A Programmable Array Logic (PAL) device is a type of digital logic device that is used to implement combinational logic circuits. It is based on the concept of programmable AND array followed by a fixed OR array. The device allows users to program their own logic functions by defining the desired connections between inputs, outputs, and internal logic elements. PALs were widely used in the past for various applications, but they have largely been replaced by more advanced programmable logic devices such as Complex Programmable Logic Devices (CPLDs) and Field-Programmable Gate Arrays (FPGAs).
Here's how a typical PAL device functions:
Programmable AND Array: The PAL consists of a grid of product terms, where each product term is formed by combining input signals (both true and complemented) using AND gates. The inputs are connected to the AND gates, and the output of each AND gate is fed to the OR array.
Fixed OR Array: The output of each AND gate in the programmable AND array is connected to a fixed OR array. The OR array combines the outputs of the AND gates using OR gates to generate the final output signals.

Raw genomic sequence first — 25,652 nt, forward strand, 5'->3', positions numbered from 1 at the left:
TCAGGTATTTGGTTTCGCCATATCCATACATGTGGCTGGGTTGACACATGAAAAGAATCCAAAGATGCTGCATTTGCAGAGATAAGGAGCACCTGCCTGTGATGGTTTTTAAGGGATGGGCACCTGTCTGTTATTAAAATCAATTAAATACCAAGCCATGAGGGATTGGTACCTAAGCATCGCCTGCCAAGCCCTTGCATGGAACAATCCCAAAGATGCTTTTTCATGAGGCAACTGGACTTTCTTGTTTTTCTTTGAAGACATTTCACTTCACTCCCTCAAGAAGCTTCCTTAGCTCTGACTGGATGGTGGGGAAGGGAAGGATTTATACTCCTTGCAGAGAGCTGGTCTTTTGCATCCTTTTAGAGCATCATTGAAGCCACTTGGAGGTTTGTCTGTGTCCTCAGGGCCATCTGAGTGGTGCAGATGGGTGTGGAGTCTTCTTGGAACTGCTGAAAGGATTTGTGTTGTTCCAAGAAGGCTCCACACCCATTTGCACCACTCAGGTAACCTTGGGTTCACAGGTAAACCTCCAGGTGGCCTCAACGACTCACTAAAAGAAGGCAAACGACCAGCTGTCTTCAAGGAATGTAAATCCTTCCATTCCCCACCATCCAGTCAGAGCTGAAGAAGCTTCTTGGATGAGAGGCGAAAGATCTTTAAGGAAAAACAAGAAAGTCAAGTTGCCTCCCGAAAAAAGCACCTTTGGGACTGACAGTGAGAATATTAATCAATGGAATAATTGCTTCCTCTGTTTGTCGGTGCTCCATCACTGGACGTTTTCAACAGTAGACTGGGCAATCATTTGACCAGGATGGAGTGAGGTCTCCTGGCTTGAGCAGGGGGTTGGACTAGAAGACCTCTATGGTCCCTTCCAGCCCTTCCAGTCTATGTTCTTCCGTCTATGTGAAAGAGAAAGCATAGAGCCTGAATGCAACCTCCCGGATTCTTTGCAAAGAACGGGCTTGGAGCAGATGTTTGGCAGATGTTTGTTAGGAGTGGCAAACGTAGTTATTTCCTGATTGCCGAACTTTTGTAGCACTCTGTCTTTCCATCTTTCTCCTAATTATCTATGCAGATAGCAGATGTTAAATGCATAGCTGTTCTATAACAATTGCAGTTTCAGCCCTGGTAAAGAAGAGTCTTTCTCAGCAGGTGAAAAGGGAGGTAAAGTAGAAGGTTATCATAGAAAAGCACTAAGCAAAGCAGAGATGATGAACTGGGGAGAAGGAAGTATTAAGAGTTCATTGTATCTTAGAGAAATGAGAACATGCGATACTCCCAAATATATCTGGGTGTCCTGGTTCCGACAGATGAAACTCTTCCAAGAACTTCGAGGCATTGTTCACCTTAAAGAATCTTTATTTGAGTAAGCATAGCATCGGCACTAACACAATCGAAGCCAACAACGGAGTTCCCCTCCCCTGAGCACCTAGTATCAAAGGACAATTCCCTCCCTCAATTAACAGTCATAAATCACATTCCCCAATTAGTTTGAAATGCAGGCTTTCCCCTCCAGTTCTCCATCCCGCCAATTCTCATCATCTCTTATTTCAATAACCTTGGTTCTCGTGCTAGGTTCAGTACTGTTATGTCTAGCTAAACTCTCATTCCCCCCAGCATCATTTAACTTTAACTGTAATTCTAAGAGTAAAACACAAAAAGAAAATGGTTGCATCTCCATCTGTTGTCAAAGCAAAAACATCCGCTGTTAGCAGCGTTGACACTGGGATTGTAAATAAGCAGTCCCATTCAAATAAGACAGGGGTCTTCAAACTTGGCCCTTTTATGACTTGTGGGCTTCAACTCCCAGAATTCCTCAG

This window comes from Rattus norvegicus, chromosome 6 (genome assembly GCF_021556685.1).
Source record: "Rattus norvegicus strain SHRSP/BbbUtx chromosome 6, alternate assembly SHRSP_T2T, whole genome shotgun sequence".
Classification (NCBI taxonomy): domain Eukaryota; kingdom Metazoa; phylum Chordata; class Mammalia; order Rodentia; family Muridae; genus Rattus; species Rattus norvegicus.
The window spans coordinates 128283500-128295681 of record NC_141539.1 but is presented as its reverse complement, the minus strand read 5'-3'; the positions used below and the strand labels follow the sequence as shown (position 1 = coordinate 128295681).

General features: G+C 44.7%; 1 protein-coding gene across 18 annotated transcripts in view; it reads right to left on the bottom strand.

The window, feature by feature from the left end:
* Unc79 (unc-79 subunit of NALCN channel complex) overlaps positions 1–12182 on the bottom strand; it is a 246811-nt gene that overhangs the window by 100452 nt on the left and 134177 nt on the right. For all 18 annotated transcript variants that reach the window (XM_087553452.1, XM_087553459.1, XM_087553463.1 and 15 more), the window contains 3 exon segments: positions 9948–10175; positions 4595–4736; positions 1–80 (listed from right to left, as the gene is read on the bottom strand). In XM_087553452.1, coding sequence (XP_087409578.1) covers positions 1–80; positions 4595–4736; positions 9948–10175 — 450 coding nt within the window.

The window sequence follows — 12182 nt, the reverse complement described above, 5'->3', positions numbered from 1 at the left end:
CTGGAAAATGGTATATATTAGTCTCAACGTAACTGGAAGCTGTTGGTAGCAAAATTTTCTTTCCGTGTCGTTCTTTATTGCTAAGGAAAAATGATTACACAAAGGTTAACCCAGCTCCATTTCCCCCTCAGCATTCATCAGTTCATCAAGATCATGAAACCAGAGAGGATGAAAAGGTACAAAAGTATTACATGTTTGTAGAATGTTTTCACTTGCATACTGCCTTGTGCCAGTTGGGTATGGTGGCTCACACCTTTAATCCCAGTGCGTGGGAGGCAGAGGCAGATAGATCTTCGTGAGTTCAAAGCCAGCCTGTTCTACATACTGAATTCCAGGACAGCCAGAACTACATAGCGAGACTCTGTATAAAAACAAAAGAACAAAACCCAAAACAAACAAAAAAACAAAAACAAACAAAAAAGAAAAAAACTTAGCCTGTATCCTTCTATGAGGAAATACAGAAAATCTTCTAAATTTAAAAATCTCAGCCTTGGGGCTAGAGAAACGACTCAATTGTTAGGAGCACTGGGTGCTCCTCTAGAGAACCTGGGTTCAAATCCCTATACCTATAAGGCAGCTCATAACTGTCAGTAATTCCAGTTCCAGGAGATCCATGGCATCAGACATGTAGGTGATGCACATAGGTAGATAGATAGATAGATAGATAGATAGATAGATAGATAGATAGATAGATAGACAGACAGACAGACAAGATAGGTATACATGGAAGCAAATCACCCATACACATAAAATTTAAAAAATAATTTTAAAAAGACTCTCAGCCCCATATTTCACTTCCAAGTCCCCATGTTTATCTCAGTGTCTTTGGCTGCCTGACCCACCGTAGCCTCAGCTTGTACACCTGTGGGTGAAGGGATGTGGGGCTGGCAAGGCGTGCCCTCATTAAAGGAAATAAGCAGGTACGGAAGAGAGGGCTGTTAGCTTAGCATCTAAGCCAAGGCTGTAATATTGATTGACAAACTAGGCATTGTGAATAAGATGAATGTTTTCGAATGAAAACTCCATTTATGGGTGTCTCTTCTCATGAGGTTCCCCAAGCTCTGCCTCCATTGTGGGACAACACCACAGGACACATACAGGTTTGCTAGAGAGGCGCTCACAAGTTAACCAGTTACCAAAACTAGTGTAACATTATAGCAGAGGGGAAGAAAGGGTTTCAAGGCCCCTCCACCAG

Programming: To program the PAL, a user defines the desired logic function by specifying the connections between inputs, product terms (AND gates), and OR gates. This programming is typically done using a Hardware Description Language (HDL) or a specialized programming tool provided by the manufacturer.
Output Generation: Once the PAL is programmed, it behaves like a customized combinational logic circuit, implementing the logic function specified during programming.
Applications of Programmable Array Logic (PAL) devices include:
Glue Logic: PALs were widely used to implement glue logic in digital systems. Glue logic refers to the logic circuits needed to interface different components in a system that have incompatible logic levels or signal timing.
Prototyping: PALs were commonly used in the prototyping stage of digital system design. They allowed designers to quickly test and verify custom logic functions before moving to more complex and costly ASIC (Application-Specific Integrated Circuit) designs.
State Machines: PALs were used to implement state machines, such as sequencers and controllers, in various applications.
Peripheral Interface Logic: PALs were used to implement interface logic for connecting microprocessors or microcontrollers to external peripherals.
Simple Digital Circuits: PALs were used to implement various simple digital circuits, such as encoders, decoders, multiplexers, and demultiplexers.
While PAL devices were essential in the past for digital logic design, modern programmable logic devices like CPLDs and FPGAs offer more flexibility, higher logic capacity, and additional features, making them the preferred choice for most digital system designs today.